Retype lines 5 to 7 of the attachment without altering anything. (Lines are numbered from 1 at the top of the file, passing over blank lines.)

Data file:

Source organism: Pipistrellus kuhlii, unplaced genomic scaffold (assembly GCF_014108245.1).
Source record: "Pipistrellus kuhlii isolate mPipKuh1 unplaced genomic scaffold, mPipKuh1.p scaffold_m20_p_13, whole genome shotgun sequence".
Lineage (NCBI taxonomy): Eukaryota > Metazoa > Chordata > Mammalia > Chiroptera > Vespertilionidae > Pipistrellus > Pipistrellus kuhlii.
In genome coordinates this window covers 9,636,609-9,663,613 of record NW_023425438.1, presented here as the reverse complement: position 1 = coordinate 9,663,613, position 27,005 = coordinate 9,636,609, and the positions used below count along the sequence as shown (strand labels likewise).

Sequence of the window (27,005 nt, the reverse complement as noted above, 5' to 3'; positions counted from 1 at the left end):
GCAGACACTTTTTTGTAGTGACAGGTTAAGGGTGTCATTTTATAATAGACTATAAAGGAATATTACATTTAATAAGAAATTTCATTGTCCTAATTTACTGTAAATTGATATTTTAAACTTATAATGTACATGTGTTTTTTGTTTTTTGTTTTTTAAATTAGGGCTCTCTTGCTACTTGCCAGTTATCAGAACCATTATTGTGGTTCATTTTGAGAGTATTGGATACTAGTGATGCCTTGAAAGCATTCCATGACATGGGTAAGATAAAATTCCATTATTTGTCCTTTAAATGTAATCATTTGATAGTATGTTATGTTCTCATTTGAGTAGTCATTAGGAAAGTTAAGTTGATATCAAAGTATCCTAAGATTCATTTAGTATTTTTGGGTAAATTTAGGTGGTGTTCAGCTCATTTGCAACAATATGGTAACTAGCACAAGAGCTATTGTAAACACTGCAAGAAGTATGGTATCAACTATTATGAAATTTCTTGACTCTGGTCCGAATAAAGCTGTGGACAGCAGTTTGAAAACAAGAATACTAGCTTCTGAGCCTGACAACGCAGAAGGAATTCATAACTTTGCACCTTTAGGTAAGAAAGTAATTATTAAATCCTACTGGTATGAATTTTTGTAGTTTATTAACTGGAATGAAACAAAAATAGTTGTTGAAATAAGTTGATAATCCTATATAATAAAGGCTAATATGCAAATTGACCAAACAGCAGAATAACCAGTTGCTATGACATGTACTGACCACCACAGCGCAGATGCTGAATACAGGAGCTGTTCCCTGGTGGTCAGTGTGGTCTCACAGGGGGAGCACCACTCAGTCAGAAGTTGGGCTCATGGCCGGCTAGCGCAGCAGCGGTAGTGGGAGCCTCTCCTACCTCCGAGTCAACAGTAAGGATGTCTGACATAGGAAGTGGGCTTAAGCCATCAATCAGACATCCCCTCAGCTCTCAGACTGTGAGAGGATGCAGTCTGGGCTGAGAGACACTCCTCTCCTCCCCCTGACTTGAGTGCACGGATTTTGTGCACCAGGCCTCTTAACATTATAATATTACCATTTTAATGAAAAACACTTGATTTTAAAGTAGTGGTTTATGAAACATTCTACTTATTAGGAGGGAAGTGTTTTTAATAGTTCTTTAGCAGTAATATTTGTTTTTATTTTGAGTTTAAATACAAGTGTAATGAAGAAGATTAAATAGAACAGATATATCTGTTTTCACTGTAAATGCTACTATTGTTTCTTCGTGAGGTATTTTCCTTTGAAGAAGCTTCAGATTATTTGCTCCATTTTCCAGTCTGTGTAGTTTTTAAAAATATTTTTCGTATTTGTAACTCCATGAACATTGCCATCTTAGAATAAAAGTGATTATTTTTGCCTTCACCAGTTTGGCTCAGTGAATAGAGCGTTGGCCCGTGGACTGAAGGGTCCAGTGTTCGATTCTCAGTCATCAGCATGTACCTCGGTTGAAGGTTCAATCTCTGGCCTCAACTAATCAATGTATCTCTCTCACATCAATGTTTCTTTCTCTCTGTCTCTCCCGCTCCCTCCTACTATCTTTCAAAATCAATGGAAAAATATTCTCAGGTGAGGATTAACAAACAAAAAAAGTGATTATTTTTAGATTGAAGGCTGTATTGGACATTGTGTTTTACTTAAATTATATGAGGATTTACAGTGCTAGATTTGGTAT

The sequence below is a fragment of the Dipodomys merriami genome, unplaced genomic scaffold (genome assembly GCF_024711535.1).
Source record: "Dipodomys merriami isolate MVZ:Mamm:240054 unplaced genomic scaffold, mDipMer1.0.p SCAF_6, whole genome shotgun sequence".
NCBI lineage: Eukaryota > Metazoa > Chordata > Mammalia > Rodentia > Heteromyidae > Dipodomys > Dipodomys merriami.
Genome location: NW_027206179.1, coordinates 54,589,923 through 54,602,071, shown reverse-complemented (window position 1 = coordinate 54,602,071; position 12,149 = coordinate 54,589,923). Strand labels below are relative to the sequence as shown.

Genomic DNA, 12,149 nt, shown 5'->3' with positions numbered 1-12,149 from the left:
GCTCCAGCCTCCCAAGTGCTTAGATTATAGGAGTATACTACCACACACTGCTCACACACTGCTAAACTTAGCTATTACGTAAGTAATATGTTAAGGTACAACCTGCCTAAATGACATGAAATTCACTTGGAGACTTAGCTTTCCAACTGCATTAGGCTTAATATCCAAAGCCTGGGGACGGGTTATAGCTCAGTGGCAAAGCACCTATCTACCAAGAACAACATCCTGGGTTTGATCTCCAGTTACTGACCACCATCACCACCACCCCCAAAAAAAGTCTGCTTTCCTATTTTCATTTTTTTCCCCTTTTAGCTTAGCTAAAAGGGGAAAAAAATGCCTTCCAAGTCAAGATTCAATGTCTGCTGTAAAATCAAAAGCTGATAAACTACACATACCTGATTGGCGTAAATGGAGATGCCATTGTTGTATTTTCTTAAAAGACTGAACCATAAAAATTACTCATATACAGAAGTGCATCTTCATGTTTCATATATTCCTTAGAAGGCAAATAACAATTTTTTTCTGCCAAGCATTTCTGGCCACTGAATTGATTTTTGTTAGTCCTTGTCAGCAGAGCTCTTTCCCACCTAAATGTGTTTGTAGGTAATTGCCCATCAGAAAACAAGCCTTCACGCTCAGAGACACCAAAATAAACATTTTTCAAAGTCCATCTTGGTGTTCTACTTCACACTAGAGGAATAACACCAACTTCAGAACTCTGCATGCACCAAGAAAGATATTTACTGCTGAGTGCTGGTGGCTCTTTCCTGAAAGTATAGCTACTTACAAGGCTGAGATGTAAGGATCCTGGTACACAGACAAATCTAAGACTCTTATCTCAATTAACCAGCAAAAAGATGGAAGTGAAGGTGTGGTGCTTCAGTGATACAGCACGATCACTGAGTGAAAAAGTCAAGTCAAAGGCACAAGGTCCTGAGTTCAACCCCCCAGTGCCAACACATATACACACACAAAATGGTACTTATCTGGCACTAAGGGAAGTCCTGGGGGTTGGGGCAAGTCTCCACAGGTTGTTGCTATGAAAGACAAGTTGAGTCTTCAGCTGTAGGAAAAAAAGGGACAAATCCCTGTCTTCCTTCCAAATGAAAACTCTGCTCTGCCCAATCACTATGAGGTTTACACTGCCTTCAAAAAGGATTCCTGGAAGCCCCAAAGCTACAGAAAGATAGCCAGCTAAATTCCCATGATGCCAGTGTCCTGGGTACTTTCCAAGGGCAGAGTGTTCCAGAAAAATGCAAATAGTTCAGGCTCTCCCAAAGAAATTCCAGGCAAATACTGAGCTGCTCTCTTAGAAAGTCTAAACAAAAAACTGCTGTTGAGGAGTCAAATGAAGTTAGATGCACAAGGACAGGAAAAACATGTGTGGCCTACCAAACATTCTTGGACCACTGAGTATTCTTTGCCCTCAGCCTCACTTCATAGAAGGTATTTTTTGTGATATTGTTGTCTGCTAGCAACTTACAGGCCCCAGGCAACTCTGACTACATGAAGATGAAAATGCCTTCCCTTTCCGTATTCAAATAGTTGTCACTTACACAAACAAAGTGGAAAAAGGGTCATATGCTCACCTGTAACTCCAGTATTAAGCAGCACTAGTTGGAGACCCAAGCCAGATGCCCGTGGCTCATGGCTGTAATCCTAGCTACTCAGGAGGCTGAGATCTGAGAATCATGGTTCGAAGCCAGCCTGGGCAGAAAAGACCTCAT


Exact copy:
Sequence of the window (27,005 nt, the reverse complement as noted above, 5' to 3'; positions counted from 1 at the left end):
GCAGACACTTTTTTGTAGTGACAGGTTAAGGGTGTCATTTTATAATAGACTATAAAGGAATATTACATTTAATAAGAAATTTCATTGTCCTAATTTACTGTAAATTGATATTTTAAACTTATAATGTACATGTGTTTTTTGTTTTTTGTTTTTTAAATTAGGGCTCTCTTGCTACTTGCCAGTTATCAGAACCATTATTGTGGTTCATTTTGAGAGTATTGGATACTAGTGATGCCTTGAAAGCATTCCATGACATGGGTAAGATAAAATTCCATTATTTGTCCTTTAAATGTAATCATTTGATAGTATGTTATGTTCTCATTTGAGTAGTCATTAGGAAAGTTAAGTTGATATCAAAGTATCCTAAGATTCATTTAGTATTTTTGGGTAAATTTAGGTGGTGTTCAGCTCATTTGCAACAATATGGTAACTAGCACAAGAGCTATTGTAAACACTGCAAGAAGTATGGTATCAACTATTATGAAATTTCTTGACTCTGGTCCGAATAAAGCTGTGGACAGCAGTTTGAAAACAAGAATACTAGCTTCTGAGCCTGACAACGCAGAAGGAATTCATAACTTTGCACCTTTAGGTAAGAAAGTAATTATTAAATCCTACTGGTATGAATTTTTGTAGTTTATTAACTGGAATGAAACAAAAATAGTTGTTGAAATAAGTTGATAATCCTATATAATAAAGGCTAATATGCAAATTGACCAAACAGCAGAATAACCAGTTGCTATGACATGTACTGACCACCACAGCGCAGATGCTGAATACAGGAGCTGTTCCCTGGTGGTCAGTGTGGTCTCACAGGGGGAGCACCACTCAGTCAGAAGTTGGGCTCATGGCCGGCTAGCGCAGCAGCGGTAGTGGGAGCCTCTCCTACCTCCGAGTCAACAGTAAGGATGTCTGACATAGGAAGTGGGCTTAAGCCATCAATCAGACATCCCCTCAGCTCTCAGACTGTGAGAGGATGCAGTCTGGGCTGAGAGACACTCCTCTCCTCCCCCTGACTTGAGTGCACGGATTTTGTGCACCAGGCCTCTTAACATTATAATATTACCATTTTAATGAAAAACACTTGATTTTAAAGTAGTGGTTTATGAAACATTCTACTTATTAGGAGGGAAGTGTTTTTAATAGTTCTTTAGCAGTAATATTTGTTTTTATTTTGAGTTTAAATACAAGTGTAATGAAGAAGATTAAATAGAACAGATATATCTGTTTTCACTGTAAATGCTACTATTGTTTCTTCGTGAGGTATTTTCCTTTGAAGAAGCTTCAGATTATTTGCTCCATTTTCCAGTCTGTGTAGTTTTTAAAAATATTTTTCGTATTTGTAACTCCATGAACATTGCCATCTTAGAATAAAAGTGATTATTTTTGCCTTCACCAGTTTGGCTCAGTGAATAGAGCGTTGGCCCGTGGACTGAAGGGTCCAGTGTTCGATTCTCAGTCATCAGCATGTACCTCGGTTGAAGGTTCAATCTCTGGCCTCAACTAATCAATGTATCTCTCTCACATCAATGTTTCTTTCTCTCTGTCTCTCCCGCTCCCTCCTACTATCTTTCAAAATCAATGGAAAAATATTCTCAGGTGAGGATTAACAAACAAAAAAAGTGATTATTTTTAGATTGAAGGCTGTATTGGACATTGTGTTTTACTTAAATTATATGAGGATTTACAGTGCTAGATTTGGTAT

The sequence below is a fragment of the Dipodomys merriami genome, unplaced genomic scaffold (genome assembly GCF_024711535.1).